Plan Now for H-1B Cap Filings
Monday, April 3rd, 2017 marks the first day U.S. Citizenship and Immigration Services (USCIS) will accept H-1B petitions subject to the Fiscal Year (FY) 2018 H-1B cap. Preparation for H-1B cap season starts much earlier, with the identification of prospective beneficiaries and gathering of supporting documentation. With increasing demand for H-1B workers, we encourage employers to identify potential H-1B cap cases now and work with immigration counsel to ensure timely filing of cases.
H-1B cap cases generally fall within two categories:
- “Standard” Cap Petitions. These are petitions for which the minimum educational requirement is a bachelor’s degree or its equivalent. Standard cases are capped at 65,000 annually, though 6,800 of those visas are set aside for H-1B1 visas for citizens of Chile and Singapore. (Please note that as a practical matter, there is no urgency to file H-1B1 petitions for Chilean and Singaporean citizens by April 1st as, historically, visas for these petitions have remained available throughout the fiscal year due to low demand.)
- U.S. Advanced Degree Petitions. These are petitions for which the beneficiary holds an advanced degree, defined as a master’s degree or higher, awarded by a U.S. university. USCIS allocates an additional 20,000 H-1B visas for U.S. advanced degree cases each fiscal year.
Potential beneficiaries who should be considered for an H-1B cap petition filing include, but are not limited to: potential new hires from overseas; F-1 students completing a qualifying course of study or working pursuant to Optional Practical Training; some L-1 visa holders; certain J-1 exchange visitors; and TN and other nonimmigrant status holders who wish to change to H-1B status in the coming year.
Last year, the available visa numbers were exhausted very quickly leading USCIS to announce on April 7th – only 5 business days after the filing period had opened — that the annual H-1B limit had been reached. Having received more than 236,000 petitions to surpass the limit of 85,000, H-1B cap petitions were subject to a lottery for the fourth consecutive year.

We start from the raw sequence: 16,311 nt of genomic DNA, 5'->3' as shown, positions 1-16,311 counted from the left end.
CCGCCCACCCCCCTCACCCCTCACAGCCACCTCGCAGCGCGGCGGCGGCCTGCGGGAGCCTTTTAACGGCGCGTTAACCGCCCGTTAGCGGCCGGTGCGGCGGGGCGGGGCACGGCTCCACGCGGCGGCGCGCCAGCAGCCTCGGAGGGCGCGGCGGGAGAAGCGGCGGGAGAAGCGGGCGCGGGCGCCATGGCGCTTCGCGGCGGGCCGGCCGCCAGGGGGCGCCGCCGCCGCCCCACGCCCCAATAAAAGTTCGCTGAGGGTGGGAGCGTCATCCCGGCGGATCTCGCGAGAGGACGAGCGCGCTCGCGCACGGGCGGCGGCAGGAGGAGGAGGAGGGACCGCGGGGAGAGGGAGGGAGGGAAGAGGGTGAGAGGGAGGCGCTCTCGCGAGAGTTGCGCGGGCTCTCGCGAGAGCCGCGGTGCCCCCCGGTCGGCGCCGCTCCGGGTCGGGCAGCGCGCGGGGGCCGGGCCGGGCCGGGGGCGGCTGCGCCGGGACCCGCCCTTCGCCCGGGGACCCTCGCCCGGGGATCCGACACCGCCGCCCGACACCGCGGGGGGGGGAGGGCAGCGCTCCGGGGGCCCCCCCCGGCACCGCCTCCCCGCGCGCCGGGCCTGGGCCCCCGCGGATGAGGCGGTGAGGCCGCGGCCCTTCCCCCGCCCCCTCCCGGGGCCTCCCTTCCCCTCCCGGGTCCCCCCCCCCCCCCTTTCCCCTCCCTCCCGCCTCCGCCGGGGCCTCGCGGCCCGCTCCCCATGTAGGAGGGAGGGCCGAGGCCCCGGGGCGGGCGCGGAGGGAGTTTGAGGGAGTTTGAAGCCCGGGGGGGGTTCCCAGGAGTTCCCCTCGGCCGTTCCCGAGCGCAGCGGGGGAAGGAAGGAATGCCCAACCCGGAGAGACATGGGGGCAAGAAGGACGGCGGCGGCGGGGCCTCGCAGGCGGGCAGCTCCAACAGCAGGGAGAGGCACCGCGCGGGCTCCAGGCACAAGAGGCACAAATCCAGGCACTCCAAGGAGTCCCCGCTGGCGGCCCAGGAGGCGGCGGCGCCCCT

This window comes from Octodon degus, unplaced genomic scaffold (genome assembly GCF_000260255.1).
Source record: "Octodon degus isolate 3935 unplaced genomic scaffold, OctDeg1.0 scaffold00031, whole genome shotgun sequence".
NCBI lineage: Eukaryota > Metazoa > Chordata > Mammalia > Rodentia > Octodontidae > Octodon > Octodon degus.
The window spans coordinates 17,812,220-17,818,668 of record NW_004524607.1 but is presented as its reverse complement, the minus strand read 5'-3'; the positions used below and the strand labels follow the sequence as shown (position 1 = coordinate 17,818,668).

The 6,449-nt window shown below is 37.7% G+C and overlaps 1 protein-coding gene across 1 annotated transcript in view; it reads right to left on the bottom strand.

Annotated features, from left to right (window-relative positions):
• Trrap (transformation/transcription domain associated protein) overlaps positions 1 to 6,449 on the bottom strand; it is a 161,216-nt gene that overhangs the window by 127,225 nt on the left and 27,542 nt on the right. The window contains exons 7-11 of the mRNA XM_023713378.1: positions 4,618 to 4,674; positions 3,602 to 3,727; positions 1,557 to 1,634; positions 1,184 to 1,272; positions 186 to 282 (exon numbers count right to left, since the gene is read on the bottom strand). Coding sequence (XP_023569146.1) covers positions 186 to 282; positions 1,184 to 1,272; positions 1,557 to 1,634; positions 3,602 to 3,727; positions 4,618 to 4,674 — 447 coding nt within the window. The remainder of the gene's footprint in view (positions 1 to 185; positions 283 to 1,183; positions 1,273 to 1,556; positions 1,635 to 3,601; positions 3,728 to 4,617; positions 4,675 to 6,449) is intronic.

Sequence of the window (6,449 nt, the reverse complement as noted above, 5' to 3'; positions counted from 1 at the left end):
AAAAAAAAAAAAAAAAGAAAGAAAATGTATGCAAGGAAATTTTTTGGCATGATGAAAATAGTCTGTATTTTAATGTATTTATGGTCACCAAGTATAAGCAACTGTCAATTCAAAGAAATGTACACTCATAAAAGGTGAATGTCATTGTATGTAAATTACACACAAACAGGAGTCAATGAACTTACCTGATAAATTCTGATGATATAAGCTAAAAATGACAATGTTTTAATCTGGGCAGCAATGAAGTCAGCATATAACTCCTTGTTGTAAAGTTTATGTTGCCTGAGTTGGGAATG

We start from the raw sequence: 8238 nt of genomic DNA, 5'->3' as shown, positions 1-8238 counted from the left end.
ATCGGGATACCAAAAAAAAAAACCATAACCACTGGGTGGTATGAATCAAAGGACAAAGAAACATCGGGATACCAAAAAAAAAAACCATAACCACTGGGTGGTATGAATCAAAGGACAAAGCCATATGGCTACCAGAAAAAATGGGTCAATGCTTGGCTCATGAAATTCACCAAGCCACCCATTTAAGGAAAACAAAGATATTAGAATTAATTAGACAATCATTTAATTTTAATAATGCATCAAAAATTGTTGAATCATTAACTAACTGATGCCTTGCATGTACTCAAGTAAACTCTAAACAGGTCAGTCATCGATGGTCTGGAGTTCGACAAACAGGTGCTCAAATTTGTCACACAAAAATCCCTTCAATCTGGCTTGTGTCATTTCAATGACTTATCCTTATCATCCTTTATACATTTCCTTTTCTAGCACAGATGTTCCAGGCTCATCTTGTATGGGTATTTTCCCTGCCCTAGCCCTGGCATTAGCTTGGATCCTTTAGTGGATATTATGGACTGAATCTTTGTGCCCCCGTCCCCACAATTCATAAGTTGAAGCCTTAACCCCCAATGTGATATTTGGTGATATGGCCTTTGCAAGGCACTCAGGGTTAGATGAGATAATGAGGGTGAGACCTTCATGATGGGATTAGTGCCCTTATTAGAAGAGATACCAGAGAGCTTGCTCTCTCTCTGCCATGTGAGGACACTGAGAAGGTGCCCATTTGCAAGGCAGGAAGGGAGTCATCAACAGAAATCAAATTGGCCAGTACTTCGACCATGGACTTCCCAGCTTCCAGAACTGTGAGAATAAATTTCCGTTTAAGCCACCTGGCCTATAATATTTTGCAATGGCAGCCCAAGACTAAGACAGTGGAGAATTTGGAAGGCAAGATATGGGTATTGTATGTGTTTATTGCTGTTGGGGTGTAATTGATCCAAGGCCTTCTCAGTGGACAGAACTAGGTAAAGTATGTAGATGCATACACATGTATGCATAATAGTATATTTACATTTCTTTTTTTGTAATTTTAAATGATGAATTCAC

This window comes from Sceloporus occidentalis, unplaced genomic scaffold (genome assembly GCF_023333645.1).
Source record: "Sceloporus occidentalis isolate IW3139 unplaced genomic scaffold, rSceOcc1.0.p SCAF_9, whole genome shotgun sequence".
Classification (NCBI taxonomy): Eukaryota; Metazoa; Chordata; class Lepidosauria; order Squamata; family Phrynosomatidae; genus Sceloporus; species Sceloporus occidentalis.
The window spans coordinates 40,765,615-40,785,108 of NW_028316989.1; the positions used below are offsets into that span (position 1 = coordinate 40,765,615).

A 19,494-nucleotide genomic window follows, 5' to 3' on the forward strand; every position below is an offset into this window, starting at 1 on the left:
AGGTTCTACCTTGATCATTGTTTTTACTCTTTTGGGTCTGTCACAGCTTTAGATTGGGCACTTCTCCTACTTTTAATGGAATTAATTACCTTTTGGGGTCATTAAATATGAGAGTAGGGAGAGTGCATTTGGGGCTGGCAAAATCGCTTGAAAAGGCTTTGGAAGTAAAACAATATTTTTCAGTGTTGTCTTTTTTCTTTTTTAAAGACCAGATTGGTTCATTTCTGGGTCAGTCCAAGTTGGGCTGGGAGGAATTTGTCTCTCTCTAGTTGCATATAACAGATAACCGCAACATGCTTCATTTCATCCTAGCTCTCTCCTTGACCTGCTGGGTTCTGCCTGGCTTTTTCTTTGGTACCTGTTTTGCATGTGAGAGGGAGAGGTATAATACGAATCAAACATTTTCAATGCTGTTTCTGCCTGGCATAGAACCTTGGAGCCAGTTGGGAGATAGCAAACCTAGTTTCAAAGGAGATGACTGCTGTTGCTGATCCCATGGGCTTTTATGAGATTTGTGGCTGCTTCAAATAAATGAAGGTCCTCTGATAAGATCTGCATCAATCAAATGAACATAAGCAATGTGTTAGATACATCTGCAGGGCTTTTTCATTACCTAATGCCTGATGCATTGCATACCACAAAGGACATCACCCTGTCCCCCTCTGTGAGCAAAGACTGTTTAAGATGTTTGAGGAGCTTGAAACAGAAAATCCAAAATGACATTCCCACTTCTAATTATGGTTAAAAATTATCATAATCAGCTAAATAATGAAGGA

With employers filing H-1B cap petitions for those employees who missed out in the last few years, as well as new petitions being filed on behalf of recent graduates and new employees, we anticipate that the H-1B quota will again be quickly reached this year. Accordingly, it is increasingly important to file cap-subject H-1B petitions at the earliest possible date. Although H-1B cap petitions may be filed as early as April 3rd, 2017, note that employment pursuant to any approved FY 2018 H-1B cap petition may not commence prior to October 1st, 2017.
A Reminder – Who Is Not Subject to the Cap:
As a reminder, certain H-1B petitions are not counted against the FY 2018 annual cap. These include the following:
- Individuals in H-1B Status Previously Counted Against the Cap. In most cases, individuals who were counted against the cap in a previous fiscal year are not subject to the current cap. This includes extensions of status for current H-1B visa holders, changes in the terms of employment for current H-1B workers, and most petitions for changes of H-1B employers and petitions for concurrent employment in a second H-1B position.
- Petitions for Exempt Organizations. H-1B petitions for employment at institutions of higher learning or related/affiliated nonprofit entities, nonprofit research organizations, and governmental research organizations are cap-exempt.
Gibney will be closely monitoring any proposed changes to policy or procedure under the new Trump administration, and we will provide updates as needed.
If you have any questions about this alert, please contact your Gibney representative or email firstname.lastname@example.org.